Though the people of Orania prize self-sufficiency above all other values, they cannot live entirely isolated from democratic South Africa. For one thing, the tuckshop at the pool needs stocking with Simba chips. Accordingly, the film shows a delivery truck staffed by two black men pull up just outside the town limits to deliver the goods. They are not permitted to enter beyond the “private property” signs.
Yet one of the drivers, Hennie, reveals himself to be perfectly sanguine about this situation. “If what they are doing is their culture, it’s their culture,” he shrugs, though he admits to finding it all a little bit funny. “Maybe they are training soldiers there,” he says, and bursts into laughter.
When Pottie the pool caretaker arrives to collect his Simba boxes, he puts on a grand show for the camera of interacting jovially with Hennie, who he calls his “old friend”. They shake hands. “See, we’re not mad with each other,” Pottie says. “The most important thing is that we respect each other,” Hennie agrees.
Judging by the film’s footage, Orania seems to be suffering from a demographic hole: there are plenty of children shown, and plenty of middle-aged and elderly couples, but very few young adults. One young couple, Boshoff’s granddaughter Annabe and her fiancé Fritz, are preparing to start married life together. “Being for the Afrikaners doesn’t mean you are against everything else,” Annabe says softly. But Fritz also hints at another reason why a young person would choose to make Orania their home. “You feel that with your little life, you can make a difference here,” Fritz says. Elsewhere, he complains, it seems that life follows mechanical pre-plotted routes: a cubicle in an office. “Here in Orania new ground is being claimed,” Fritz explains. The pioneering impulses of his forefathers clearly beat strongly within that one.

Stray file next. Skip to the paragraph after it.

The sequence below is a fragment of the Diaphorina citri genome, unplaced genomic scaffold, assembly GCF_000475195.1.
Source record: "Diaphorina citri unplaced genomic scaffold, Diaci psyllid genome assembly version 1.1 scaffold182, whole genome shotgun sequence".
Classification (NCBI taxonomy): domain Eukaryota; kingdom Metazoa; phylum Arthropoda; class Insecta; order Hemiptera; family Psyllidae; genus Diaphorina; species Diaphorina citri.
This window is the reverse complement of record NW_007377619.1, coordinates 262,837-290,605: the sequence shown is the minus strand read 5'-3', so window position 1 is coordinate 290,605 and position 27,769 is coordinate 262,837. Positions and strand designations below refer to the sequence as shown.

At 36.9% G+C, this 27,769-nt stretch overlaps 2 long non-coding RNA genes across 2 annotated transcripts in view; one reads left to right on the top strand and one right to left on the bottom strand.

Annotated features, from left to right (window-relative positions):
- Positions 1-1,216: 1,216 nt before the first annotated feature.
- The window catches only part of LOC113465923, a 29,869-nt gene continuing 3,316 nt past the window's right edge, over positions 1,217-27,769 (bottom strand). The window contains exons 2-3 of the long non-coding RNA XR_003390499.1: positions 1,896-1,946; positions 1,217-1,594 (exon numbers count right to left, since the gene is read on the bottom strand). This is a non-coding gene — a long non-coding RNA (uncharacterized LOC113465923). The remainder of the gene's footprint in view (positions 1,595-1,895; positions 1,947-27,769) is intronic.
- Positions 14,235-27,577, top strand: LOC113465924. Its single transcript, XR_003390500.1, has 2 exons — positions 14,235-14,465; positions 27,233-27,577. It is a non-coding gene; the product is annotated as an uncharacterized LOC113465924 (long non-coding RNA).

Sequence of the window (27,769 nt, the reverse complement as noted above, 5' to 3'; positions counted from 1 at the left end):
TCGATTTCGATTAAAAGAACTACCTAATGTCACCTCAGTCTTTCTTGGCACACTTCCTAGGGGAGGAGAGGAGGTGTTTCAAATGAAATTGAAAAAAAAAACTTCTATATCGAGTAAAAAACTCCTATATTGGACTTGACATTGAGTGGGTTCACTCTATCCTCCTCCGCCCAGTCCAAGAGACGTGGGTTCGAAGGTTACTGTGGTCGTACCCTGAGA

Orania is a fascinating study of a community that seems to live out of time. There are funny, oddly touching moments. At one point, the Internet goes down in the radio station’s headquarters just before the weather forecast is due. This is no problem for a people who count among their founding values the need to “stay positive” at all times. “Let’s just speculate a bit about how the weather will be,” the host says brightly. Unsurprisingly, they predict sunshine. DM
“Orania” will be screened at Cape Town’s Labia Theatre on Thursday, 16 May at 18:15, as well as selected screenings from 17 – 23 May.
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No, not really. But now that we have your attention, we wanted to tell you a little bit about what happened at SARS.
Tom Moyane and his cronies bequeathed South Africa with a R48-billion tax shortfall, as of February 2018. It's the only thing that grew under Moyane's tenure... the year before, the hole had been R30.7-billion. And to fund those shortfalls, you know who has to cough up? You - the South African taxpayer.